1. A great post, Chris.
    I walked through the Monadhliath on this year's TGO Challenge, right through the centre of the proposed Allt Duine Wind Power Station.

    From the bothy on The Dulnain there is a magnificent view right up the lenght of Allt Duine, the lttle burn at the centroe of the scheme. It is a magnificent empty place, a place of quiet solitude.

    You can find more pictures HERE

  2. How little wild land we have and yet it is threatened by an industry that is debatable in its cost and effectiveness. A good reminder Chris of the landscape that is under threat. I wonder if there where more Munro's in the heart of the Monadhliath would there be more outcry and rage about the wind farms?. Moorland is just as important as high mountains and needs to be saved. Well done to you and Alan in the efforts to stop the wind farms.

  3. As the Monadhliaths are under threat so is Ben Wyvis. Once destroyed these Wild Lands can never be rebuilt. Those Leviathans have a projected life of twenty five years but read the small print and Highland Council plans look forward to thirty five and forty. Does anyone really believe that you can hide thousands of tons of concrete and roadways and take them back to nature? And what for, an intermittant and unsustainable dream of ambitious politicians dancing to Brussels carbon targets.Remember the words of John Muir: “God never made an ugly landscape. All that sun shines on is beautiful, so long as it is wild.”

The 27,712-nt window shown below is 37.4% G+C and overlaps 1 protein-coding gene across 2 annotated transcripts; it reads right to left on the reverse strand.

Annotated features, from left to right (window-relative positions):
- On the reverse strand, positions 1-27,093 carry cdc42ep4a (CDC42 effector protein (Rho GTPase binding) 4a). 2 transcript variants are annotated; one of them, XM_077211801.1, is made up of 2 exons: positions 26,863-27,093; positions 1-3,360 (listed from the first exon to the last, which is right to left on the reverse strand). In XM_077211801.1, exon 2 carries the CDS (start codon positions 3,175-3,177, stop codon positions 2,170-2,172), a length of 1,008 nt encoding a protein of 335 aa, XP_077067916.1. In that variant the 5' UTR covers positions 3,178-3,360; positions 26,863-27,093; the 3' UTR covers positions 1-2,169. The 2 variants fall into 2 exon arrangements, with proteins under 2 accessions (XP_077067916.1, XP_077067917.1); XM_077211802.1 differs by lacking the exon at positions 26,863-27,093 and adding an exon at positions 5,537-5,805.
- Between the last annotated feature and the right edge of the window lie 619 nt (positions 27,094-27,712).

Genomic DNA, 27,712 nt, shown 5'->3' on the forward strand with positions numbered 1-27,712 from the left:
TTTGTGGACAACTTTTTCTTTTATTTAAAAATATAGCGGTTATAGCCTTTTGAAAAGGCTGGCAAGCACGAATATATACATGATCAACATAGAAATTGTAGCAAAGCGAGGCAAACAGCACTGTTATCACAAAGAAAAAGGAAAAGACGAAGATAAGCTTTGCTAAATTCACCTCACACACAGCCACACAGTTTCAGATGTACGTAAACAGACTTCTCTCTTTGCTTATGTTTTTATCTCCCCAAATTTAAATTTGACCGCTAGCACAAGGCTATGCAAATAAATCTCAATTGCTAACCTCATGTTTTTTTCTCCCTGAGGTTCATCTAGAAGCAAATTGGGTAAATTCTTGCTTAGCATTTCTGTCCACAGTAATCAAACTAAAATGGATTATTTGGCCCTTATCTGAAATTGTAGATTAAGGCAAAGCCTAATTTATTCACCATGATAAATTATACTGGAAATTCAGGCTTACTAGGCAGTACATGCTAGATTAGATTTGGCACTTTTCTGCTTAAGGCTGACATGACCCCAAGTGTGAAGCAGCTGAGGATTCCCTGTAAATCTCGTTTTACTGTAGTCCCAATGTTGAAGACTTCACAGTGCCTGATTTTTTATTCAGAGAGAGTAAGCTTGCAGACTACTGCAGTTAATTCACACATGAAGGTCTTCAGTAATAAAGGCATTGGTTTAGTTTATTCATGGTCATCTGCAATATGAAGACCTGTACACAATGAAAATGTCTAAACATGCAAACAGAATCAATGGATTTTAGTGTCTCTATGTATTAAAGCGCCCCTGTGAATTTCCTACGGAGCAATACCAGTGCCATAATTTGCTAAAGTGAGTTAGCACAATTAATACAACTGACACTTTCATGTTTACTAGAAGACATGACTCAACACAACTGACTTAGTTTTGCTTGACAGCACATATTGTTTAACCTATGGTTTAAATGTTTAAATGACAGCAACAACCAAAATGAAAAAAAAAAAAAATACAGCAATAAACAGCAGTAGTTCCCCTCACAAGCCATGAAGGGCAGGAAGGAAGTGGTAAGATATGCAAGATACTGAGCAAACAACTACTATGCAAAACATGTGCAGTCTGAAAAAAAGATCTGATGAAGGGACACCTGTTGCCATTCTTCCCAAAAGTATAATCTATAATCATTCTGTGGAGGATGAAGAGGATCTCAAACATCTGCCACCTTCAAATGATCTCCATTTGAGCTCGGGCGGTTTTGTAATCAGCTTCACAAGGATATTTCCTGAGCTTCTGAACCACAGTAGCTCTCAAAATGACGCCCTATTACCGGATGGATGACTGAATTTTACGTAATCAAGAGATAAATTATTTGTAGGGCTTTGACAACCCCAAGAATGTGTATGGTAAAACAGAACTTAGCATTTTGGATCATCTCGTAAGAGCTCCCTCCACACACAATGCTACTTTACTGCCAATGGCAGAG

4. Great post, Chris, as ever.

    Alex Salmond was in fine form yesterday though...

    Looks like we hill-walkers are standing in the way of the epoch-making plans by the Glorious Leader.

    10,000 thousand years, where have I heard that before?

  5. I hope we slow down or stop the building of these wind farms in our lovely countryside. I would like to read an honest and unbiased viewpoint on the financial benefits to developers, land owners and the tax payer. I get the impression that everyone involved wins very well financially except for the tax payer, but surely not, the Scottish Government wouldn't allow such unfairness would it ?

  6. I quite like the visual appearance of windmills, in the right place and in moderation. Although I certainly wouldn't want to see them in our most picturesque and wild landscapes.

    We all use electricity and a lot of people waste electricity. In general, outdoor people want to protect the wild environment, so perhaps we should do more to promote less electricity usage amongst ourselves and the general public. After all, if we used less electricity maybe we would not need this windfarm.

    Another question is what alternative solutions are there to generating electricity? Personally I would like to see a government programme of widespread installation of solar panels on flat and south facing roofs across the UK, particularly in the south east of England. Other solutions include off-shore windfarms and micro generation projects such as turbines in small streams. Does anyone else have any suggestions?